David P. Barash writes:
‘Imperfection,” by Telmo Pievani, begins as it should, with the big bang: “In the beginning, there was imperfection. A rebellion against the established order, with no witnesses, in the heart of the darkest of nights. Something in the symmetry broke down 13.82 billion years ago.” And it ends on a suitably ambiguous note: “There is something amazing in evolution . . . which in 3.5 billion years has taken us from an amoeba to Donald Trump.”
Mr. Pievani is a professor of biology at the University of Padua. His brief and thoughtful book (translated from the Italian by Michael Gerard Kenyon) isn’t just a description of imperfection, but a paean to it. There’s plenty of description and discussion, too, as “Imperfection” takes the reader on a convincing whirlwind tour of the dangers as well as the impossibility of perfection, how imperfection is built into the nature of the universe, and into all living things—including ourselves.
Mary Poppins congratulated herself for being “practically perfect in every way,” but of course she wasn’t, if only because she bragged about it. Moreover, perfection would make evolution stop dead in its tracks. In fact, it would never have begun—natural selection needs diversity upon which to operate. And diversity ultimately arises from mutation and sexual recombination, each of which is a perfect source of imperfection.
Yet another source of imperfection, unique to Homo sapiens and well described by Mr. Pievani, is the disconnect between our rapid cultural innovation and our slow biological evolution. (Immodest note: In 1986, your current reviewer wrote “The Hare and the Tortoise,” the first book calling attention to this troublesome imbalance.) For a homey example, consider that, being primates, our Pleistocene ancestors were naturally fond of sugars, which indicate ripe fruit, and of fats, present—albeit in generally small quantities—in game. Today, our culture provides us with excessive opportunities to indulge such fondness, which we overdo, benefiting only the confectionery and meat industries, along with dentists, cardiologists and morticians.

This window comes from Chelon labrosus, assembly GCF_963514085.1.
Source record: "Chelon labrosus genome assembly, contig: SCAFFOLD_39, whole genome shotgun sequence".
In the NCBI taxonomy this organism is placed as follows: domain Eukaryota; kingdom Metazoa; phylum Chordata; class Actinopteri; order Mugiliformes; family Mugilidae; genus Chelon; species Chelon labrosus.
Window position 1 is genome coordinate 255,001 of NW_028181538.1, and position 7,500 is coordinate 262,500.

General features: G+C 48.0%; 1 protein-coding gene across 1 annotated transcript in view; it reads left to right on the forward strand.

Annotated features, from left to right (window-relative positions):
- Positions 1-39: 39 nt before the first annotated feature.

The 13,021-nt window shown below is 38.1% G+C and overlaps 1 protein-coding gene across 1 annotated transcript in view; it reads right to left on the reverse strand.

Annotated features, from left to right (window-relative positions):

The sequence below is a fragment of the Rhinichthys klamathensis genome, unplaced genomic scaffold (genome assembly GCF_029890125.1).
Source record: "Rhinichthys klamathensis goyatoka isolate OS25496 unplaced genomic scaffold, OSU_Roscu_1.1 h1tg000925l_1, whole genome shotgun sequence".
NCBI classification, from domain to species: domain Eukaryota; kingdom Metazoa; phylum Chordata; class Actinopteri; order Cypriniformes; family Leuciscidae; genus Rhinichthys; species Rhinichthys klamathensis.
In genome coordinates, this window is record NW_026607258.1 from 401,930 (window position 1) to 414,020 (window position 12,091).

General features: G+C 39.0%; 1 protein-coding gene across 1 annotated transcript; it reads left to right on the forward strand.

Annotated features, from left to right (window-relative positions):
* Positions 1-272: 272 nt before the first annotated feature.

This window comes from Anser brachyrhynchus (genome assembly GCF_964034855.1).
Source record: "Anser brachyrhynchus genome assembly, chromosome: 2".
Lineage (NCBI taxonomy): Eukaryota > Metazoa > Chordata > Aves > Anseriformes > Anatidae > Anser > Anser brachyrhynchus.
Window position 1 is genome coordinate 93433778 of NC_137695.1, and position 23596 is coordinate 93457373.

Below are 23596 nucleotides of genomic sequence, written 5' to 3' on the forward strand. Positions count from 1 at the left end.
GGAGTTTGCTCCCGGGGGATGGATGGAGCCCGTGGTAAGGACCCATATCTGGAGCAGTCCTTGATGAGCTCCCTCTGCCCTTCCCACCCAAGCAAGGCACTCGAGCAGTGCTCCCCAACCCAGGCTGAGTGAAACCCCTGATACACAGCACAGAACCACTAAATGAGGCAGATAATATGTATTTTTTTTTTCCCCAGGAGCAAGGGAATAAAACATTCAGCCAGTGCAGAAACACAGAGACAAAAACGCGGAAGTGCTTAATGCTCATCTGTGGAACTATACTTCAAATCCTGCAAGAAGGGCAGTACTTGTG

Abraham Lincoln had a cute way of undercutting our tendency to find perfection everywhere. It’s remarkable, he once pointed out, that no matter how tall someone is, their legs are always exactly long enough to reach the ground! Ironically, fundamentalists on both extremes of the evolution divide often converge in misinterpreting perfection, creationists proclaiming that only a supreme being could have produced such superb complexity, while hyper-adaptationists emphasize the power of natural selection to achieve the same thing, promoting a “gee whiz” perspective on evolution.
Counterintuitively, it is the imperfection of the organic world that provides some of the most cogent evidence for evolution as a wholly natural phenomenon, and against special creation, or, in its barely disguised incarnation,“intelligent design theory.” And here is where “Imperfection,” the book, is especially valuable.
As Mr. Pievani emphasizes, Homo sapiens are marvels of unintelligent design, “with their useless earlobes, their tedious wisdom teeth, . . . their vermiform intestinal appendage, their spinal curves, and their vas deferens, which carries sperm from the testicles to the penis not directly and by the shortest route but instead after going by a useless and lengthy route via the ureter . . . the remains of their ancestral quadrupedal gait, and the corresponding ills and pains, backache, sciatica, flat feet, scoliosis, and hernias.” Add the terrible structure of our knees, our lower backs, the fact that the opening of the tubes carrying food and air are so close that choking is a significant cause of mortality, the awkwardness of having our reproduction and sewerage emerging right next to each other. We are shot through with deficiencies that wouldn’t earn even a passing grade for a novice bioengineer, never mind an omniscient, omnipotent deity.Full article at The Wall Street Journal.
So, this article continues, but let’s not overlook the grandeur of a mountain by having one’s eyes focused downward on a crack in a rock. Anyone who says, “Homo sapiens are marvels of unintelligent design”, and can only myopically see subjectively critiqued imperfections, while not being awed by the suite of biochemical marvels that comprise the human body, is ignorant at best, and perhaps maliciously antagonistic towards God at worst.